Clark State Community College continues to successfully increase the number of students enrolled in the College Credit Plus (CCP) program. In 2017, College Credit Plus, formerly known as the Post-Secondary Enrollment Option (PSEO) program, increased enrollment by more than 11 percent over 2016.
“Enrollment for CCP continues to increase daily as students register for the next semester. As of today, there are 1,012 CCP students enrolled for spring 2018 semester,” said Kristin Skiles, director of enrollment management for Clark State. “This alone is an increase of three percent.”
Skiles said in the 2016-17 academic year, College Credit Plus students earned a total of 18,695 credit hours; a savings of more than $2.6 million in tuition costs. Since the inception of College Credit Plus in 2013, Clark State has saved students and families more than $10 million.
Skiles said there are about 15 students on track to graduate with their associate degree along with their high school diploma in spring of 2018. One of them is Kolesen McCoy. McCoy, a senior at Global Impact STEM Academy (GISA) in Springfield, took his first College Credit Plus classes in the fall of 2015: English I and Spanish I.
“It has been most convenient for me being that Clark State was very close to my high school and partnered with GISA,” he said. “I am on track to graduate with honors from Global Impact. I wanted to focus on taking the majority of my general education courses so when I am in college, I can focus on classes related directly to my major.”
McCoy said being a full-time college student at Clark State and having the responsibilities and commitment as a high school senior can become challenging.
“I have always enjoyed a challenge, and I know the difficulty is definitely worth the reward,” he said. “I have never had any regrets since beginning the program, and I have learned to adapt to handling this busy schedule!”
McCoy encourages high school students to explore CCP opportunities. “It is an amazing program to get a head start on your college career and your life in general,” he said. “Try various classes and take hold of all of the opportunities the program offers. You will not only get a feeling of what college is like, but by the time you are completed with CCP, you can begin to move onto courses that really focus on what you plan to do later in your life.”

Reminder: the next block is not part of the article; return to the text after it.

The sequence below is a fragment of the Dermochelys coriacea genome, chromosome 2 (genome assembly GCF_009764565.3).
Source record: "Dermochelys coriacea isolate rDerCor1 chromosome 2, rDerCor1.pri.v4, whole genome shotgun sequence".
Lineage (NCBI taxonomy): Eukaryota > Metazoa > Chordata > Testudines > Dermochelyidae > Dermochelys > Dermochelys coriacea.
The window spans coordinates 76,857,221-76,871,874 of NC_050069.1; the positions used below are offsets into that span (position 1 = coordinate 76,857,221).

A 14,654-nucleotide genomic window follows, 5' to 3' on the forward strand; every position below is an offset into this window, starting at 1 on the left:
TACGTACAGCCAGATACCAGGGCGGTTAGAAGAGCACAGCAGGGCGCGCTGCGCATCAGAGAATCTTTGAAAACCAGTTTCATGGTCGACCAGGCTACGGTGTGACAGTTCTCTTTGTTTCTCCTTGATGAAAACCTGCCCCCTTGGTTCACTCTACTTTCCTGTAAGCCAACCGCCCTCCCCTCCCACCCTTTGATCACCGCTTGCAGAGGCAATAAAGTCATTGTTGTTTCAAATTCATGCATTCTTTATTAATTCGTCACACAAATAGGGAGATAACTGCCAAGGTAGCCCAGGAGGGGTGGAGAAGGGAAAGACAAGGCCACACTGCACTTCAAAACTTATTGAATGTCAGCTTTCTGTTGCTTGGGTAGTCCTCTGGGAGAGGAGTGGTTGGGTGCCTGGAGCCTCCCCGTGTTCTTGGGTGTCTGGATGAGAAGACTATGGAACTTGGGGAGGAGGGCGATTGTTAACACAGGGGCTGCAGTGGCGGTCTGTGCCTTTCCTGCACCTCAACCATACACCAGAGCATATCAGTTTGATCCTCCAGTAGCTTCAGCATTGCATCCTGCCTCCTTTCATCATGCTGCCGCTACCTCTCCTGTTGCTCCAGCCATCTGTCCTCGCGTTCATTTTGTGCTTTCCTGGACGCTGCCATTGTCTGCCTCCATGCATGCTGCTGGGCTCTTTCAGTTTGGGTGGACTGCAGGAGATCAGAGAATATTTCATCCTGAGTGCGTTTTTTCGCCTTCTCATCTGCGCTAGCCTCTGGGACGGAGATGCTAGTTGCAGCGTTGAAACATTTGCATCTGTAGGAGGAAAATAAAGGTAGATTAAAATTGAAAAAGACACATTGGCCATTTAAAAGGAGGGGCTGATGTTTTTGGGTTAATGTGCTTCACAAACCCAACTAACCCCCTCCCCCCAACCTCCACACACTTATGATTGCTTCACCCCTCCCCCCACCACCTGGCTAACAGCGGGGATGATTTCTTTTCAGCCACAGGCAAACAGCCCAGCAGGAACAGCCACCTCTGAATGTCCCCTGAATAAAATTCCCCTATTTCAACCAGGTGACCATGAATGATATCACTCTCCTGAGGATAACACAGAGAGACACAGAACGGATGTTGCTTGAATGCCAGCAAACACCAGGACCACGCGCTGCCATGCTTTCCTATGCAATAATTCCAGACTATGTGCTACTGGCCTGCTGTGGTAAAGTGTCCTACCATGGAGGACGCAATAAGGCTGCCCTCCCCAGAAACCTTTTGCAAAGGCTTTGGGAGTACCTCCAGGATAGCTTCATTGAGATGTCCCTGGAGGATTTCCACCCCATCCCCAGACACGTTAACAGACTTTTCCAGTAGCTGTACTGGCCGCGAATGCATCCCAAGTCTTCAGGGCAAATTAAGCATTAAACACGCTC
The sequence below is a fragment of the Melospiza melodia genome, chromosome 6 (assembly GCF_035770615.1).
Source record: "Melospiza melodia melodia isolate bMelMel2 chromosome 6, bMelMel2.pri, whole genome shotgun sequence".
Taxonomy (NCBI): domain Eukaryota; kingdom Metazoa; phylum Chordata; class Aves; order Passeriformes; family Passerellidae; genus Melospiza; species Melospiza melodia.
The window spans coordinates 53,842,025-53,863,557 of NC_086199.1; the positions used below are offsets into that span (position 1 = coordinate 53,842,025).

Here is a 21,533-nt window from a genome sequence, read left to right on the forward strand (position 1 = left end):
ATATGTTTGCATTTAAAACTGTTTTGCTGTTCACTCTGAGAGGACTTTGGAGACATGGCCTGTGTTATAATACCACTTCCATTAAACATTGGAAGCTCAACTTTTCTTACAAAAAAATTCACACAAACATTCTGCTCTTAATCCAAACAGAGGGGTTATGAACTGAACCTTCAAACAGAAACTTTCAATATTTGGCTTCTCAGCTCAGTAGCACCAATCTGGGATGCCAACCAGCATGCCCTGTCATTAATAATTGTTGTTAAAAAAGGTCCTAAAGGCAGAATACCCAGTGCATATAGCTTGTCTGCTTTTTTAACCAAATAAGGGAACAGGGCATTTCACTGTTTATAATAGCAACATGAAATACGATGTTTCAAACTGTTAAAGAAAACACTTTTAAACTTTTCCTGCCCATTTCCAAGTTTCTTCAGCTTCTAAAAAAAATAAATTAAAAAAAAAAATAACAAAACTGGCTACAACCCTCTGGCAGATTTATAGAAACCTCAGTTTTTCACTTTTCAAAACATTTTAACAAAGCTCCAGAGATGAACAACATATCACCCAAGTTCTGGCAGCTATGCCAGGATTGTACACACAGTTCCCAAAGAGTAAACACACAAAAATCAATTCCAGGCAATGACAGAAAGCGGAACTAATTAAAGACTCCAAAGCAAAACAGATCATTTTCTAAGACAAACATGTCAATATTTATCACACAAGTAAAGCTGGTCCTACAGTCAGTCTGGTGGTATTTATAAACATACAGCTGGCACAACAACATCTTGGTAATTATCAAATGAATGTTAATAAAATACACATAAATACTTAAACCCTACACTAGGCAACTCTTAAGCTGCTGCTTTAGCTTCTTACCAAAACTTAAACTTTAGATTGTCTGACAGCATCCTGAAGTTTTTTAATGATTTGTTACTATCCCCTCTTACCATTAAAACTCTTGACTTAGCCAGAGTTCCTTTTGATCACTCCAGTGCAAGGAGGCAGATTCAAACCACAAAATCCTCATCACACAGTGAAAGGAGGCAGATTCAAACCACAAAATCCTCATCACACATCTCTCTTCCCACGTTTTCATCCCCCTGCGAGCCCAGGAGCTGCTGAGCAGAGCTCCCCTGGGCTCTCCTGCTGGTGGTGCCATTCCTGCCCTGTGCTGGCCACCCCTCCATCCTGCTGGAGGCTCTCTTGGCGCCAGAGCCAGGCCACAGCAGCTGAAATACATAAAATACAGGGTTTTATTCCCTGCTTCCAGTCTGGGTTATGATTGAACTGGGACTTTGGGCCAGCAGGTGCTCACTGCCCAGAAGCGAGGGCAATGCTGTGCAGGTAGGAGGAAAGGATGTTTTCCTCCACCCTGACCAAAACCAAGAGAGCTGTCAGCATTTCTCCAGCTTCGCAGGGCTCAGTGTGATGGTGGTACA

Currently, McCoy is enrolled in American Sign Language III, which meets on Clark State’s campus, and two online classes: Microeconomics and Interpersonal Communications. He said CCP has taught him numerous life skills beyond just the material covered in courses, but more importantly, in relation to educational goals, his time in the program taught him what areas were of interest to him.
“Kolesen is an outstanding student and young man--and a perfect example for how CCP benefits students and families,” said Dr. Jo Alice Blondin, president of Clark State. “He has also taken on national leadership responsibilities because of his academic path--and CCP has played a large part in that. I am truly honored that Kolesen will be a Clark State alumnus and a high school graduate at the same time!”
McCoy also serves as state secretary of the Ohio FFA Association. He plans to attend The Ohio State University and major in agribusiness and applied economics and will minor in political science or agricultural communications.
“Collectively, I have completed 53 total credit hours with College Credit Plus,” said McCoy. “After calculating the total cost of books and general course fees--if I were to transfer to OSU--I am looking at up to two years of tuition saved not including room and board.”
Skiles said school districts are required to hold an event to provide information to parents and students about College Credit Plus, however Clark State will host a county-wide College Credit Plus meeting tonight, Tuesday, December 12 at 6 p.m. at the Hollenbeck Bayley Creative Arts and Conference Center, 275 South Limestone Street, Springfield.
There will be an opening session for all parents and students discussing CCP policies and procedures as well as some of the risks and benefits of participating.
Following the general session, each school district will have the opportunity to speak with parents and students directly about what CCP courses offered at their high school and their internal procedures.